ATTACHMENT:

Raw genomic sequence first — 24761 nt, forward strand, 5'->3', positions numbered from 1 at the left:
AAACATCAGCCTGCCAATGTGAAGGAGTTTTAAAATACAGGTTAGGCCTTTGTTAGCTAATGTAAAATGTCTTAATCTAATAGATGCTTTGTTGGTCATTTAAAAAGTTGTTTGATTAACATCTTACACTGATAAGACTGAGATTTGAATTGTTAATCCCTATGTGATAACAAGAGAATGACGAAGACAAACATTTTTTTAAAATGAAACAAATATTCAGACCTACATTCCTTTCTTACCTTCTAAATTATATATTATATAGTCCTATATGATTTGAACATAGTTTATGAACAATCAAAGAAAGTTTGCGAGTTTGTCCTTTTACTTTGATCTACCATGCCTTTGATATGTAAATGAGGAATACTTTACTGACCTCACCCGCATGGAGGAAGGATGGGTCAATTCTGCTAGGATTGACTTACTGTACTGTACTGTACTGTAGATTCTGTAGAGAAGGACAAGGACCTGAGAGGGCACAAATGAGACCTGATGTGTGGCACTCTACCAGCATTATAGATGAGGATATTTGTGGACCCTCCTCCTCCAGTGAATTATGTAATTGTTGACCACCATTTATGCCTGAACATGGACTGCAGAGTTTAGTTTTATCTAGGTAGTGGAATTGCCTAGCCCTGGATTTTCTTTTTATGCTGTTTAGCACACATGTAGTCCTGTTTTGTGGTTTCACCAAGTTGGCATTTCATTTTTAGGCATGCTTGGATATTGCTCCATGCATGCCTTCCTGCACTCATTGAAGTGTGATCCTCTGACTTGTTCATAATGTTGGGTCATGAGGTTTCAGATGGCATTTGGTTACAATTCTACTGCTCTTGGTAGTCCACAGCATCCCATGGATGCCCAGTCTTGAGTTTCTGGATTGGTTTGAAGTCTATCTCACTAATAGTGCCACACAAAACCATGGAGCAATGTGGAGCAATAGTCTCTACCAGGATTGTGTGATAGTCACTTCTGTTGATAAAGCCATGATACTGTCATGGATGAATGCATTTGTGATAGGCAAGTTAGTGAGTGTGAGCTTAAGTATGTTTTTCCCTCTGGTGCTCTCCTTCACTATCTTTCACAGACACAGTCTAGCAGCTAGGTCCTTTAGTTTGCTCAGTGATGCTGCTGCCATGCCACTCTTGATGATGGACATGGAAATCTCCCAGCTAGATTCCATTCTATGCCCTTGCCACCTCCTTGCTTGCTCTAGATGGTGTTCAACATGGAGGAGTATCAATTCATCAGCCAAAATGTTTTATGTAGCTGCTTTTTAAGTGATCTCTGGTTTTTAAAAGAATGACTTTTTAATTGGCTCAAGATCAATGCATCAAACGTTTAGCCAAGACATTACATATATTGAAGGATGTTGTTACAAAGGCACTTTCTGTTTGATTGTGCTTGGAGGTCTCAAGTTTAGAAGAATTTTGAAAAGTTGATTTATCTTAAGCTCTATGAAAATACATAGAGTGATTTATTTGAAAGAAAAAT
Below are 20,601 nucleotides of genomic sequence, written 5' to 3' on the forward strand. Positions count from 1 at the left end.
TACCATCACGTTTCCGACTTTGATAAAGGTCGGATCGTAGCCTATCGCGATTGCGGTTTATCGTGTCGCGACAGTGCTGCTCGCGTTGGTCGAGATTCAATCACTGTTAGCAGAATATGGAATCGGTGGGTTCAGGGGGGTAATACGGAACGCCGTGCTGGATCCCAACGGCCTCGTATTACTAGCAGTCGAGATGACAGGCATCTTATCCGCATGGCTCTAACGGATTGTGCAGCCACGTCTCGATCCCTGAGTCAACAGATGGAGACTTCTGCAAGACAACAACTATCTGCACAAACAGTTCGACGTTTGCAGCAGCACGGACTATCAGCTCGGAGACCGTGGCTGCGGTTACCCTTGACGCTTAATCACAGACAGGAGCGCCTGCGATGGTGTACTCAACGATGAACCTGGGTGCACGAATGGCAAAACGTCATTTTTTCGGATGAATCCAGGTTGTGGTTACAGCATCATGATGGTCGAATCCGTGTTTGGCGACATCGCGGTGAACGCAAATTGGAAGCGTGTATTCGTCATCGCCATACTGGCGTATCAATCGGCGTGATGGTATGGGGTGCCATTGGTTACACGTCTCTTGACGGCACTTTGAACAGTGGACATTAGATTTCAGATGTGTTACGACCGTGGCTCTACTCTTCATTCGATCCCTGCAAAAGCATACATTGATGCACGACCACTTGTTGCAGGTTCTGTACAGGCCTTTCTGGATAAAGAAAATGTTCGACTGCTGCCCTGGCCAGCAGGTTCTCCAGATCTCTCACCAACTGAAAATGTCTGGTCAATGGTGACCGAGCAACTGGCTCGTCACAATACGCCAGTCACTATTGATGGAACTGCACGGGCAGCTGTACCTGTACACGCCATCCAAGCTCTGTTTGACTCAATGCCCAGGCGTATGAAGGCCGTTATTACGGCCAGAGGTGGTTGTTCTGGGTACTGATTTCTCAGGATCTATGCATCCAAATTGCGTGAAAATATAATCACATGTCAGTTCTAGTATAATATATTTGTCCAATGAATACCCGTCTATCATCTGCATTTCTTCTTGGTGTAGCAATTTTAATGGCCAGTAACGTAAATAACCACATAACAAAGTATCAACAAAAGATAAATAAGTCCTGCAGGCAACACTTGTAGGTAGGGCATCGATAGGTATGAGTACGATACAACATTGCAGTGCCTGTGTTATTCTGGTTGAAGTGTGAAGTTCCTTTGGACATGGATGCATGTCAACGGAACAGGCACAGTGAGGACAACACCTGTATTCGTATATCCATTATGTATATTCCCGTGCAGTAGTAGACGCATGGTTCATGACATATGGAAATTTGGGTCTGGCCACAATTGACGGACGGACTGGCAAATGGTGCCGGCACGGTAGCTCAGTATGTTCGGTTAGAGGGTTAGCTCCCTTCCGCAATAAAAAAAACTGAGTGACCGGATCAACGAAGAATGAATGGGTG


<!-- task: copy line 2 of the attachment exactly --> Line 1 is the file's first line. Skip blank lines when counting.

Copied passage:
AAACATCAGCCTGCCAATGTGAAGGAGTTTTAAAATACAGGTTAGGCCTTTGTTAGCTAATGTAAAATGTCTTAATCTAATAGATGCTTTGTTGGTCATTTAAAAAGTTGTTTGATTAACATCTTACACTGATAAGACTGAGATTTGAATTGTTAATCCCTATGTGATAACAAGAGAATGACGAAGACAAACATTTTTTTAAAATGAAACAAATATTCAGACCTACATTCCTTTCTTACCTTCTAAATTATATATTATATAGTCCTATATGATTTGAACATAGTTTATGAACAATCAAAGAAAGTTTGCGAGTTTGTCCTTTTACTTTGATCTACCATGCCTTTGATATGTAAATGAGGAATACTTTACTGACCTCACCCGCATGGAGGAAGGATGGGTCAATTCTGCTAGGATTGACTTACTGTACTGTACTGTACTGTAGATTCTGTAGAGAAGGACAAGGACCTGAGAGGGCACAAATGAGACCTGATGTGTGGCACTCTACCAGCATTATAGATGAGGATATTTGTGGACCCTCCTCCTCCAGTGAATTATGTAATTGTTGACCACCATTTATGCCTGAACATGGACTGCAGAGTTTAGTTTTATCTAGGTAGTGGAATTGCCTAGCCCTGGATTTTCTTTTTATGCTGTTTAGCACACATGTAGTCCTGTTTTGTGGTTTCACCAAGTTGGCATTTCATTTTTAGGCATGCTTGGATATTGCTCCATGCATGCCTTCCTGCACTCATTGAAGTGTGATCCTCTGACTTGTTCATAATGTTGGGTCATGAGGTTTCAGATGGCATTTGGTTACAATTCTACTGCTCTTGGTAGTCCACAGCATCCCATGGATGCCCAGTCTTGAGTTTCTGGATTGGTTTGAAGTCTATCTCACTAATAGTGCCACACAAAACCATGGAGCAATGTGGAGCAATAGTCTCTACCAGGATTGTGTGATAGTCACTTCTGTTGATAAAGCCATGATACTGTCATGGATGAATGCATTTGTGATAGGCAAGTTAGTGAGTGTGAGCTTAAGTATGTTTTTCCCTCTGGTGCTCTCCTTCACTATCTTTCACAGACACAGTCTAGCAGCTAGGTCCTTTAGTTTGCTCAGTGATGCTGCTGCCATGCCACTCTTGATGATGGACATGGAAATCTCCCAGCTAGATTCCATTCTATGCCCTTGCCACCTCCTTGCTTGCTCTAGATGGTGTTCAACATGGAGGAGTATCAATTCATCAGCCAAAATGTTTTATGTAGCTGCTTTTTAAGTGATCTCTGGTTTTTAAAAGAATGACTTTTTAATTGGCTCAAGATCAATGCATCAAACGTTTAGCCAAGACATTACATATATTGAAGGATGTTGTTACAAAGGCACTTTCTGTTTGATTGTGCTTGGAGGTCTCAAGTTTAGAAGAATTTTGAAAAGTTGATTTATCTTAAGCTCTATGAAAATACATAGAGTGATTTATTTGAAAGAAAAAT